Other notes:

  • I based my jacket on a combo of View C and D. And I redrafted the front and back hems to be on an even horizontal.
  • To be sure my front zipper was long enough, I ordered a 36″ zipper from It’s a plastic #5 separating zipper. It was about 1″ too long, but was easily adjusted at the top. The pic below shows the zipper, and the 325 cord/cord stoppers that I ordered from (great site…it can be hard to find 325 cord in colors). All of these notions were described as ‘royal blue’, and, amazingly, they all worked with the fabric and each other. Faith…


  • Although I ordered enough cord and cord stoppers to run it through the hemline, I decided not to do it. I like the simplicity without it.

So – more pics!



And the cutest Rocket Dog sneakers ever…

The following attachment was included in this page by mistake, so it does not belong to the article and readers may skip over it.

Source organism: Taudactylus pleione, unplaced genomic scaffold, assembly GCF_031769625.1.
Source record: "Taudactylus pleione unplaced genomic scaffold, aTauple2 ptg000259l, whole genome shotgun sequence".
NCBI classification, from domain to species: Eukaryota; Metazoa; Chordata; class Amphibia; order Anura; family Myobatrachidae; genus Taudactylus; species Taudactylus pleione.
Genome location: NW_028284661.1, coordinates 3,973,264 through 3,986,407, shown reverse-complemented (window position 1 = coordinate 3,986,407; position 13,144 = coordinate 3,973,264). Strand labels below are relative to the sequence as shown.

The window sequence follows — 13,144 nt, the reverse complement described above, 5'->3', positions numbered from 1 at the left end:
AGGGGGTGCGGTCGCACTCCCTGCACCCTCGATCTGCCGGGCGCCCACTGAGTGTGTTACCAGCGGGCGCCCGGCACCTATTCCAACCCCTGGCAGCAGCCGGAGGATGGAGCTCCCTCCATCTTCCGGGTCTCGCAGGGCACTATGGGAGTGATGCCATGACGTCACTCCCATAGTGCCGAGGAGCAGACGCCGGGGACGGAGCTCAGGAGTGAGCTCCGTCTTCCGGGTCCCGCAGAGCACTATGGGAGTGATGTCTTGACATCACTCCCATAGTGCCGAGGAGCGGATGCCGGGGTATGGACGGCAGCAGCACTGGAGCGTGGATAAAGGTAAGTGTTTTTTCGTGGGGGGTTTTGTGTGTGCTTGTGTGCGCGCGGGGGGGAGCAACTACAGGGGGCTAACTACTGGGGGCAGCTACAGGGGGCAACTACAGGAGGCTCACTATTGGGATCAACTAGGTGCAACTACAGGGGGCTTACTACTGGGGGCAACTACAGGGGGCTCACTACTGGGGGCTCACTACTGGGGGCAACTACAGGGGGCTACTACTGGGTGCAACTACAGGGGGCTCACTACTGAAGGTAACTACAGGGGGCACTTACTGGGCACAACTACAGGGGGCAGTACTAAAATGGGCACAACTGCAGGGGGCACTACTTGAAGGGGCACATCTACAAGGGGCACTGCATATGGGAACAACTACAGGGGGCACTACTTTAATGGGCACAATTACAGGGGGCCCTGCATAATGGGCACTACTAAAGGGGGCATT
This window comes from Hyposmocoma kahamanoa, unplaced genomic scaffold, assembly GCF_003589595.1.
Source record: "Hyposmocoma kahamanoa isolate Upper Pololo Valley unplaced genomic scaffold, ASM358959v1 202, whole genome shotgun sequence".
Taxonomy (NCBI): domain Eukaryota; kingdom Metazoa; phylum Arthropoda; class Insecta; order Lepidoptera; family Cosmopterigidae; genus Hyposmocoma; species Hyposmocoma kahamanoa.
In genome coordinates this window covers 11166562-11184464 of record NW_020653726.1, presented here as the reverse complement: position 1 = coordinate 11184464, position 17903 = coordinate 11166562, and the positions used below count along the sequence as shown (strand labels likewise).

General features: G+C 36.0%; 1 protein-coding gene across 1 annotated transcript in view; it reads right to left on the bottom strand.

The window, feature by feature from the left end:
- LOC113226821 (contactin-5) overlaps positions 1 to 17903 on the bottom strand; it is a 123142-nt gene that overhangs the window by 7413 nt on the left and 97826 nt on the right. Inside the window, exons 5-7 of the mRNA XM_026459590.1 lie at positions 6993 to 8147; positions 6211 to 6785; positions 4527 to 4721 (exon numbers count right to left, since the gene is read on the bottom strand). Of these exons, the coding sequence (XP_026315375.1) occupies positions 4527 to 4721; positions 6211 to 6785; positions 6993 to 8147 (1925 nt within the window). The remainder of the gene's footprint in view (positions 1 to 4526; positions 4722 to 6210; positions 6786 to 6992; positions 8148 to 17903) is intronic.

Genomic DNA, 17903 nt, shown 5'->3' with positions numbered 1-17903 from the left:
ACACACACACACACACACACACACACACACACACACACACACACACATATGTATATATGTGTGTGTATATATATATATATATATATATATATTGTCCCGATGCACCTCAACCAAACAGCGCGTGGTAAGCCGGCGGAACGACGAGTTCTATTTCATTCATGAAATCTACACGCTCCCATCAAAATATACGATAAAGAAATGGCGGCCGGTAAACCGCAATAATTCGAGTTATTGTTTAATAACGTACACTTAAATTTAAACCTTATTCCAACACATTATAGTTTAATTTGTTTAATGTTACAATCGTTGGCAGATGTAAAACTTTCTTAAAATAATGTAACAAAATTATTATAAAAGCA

I’m jazzed. This might show up again in dragonfruit pink  or purple 🙂 Ciao – Coco

Working on a cropped jacket – love this!

Collarless Peplum Jacket 11/2016 #125 

I don’t usually open with a photo of an inspiration piece – but this one got me. I found it a few days ago on Burda Style, and fell for it.  I should spend more time cruising Burda Style. I really enjoy their patterns, which are rich in details, trendy, nicely drafted, and really affordable. Since I like to tape paper together, for whatever reason 🙂 their PDF patterns are right up my alley. BTW, the jacket on the left is done in jacquard, the one on the right in ‘shimmered’ jersey (which I now need).

This pattern is only 15 printed pages – the peplum is a rectangle, for which dimensions are given. Check it out! A two-part sleeve, flat-fitted band collar, interesting peplum, darted bodice, and a gorgeous 2-part back yoke

line artThe line art really doesn’t do the pattern justice, but the inspiration photos do. I have been working on a muslin in corded denim, something of which I had remnants, for a couple days.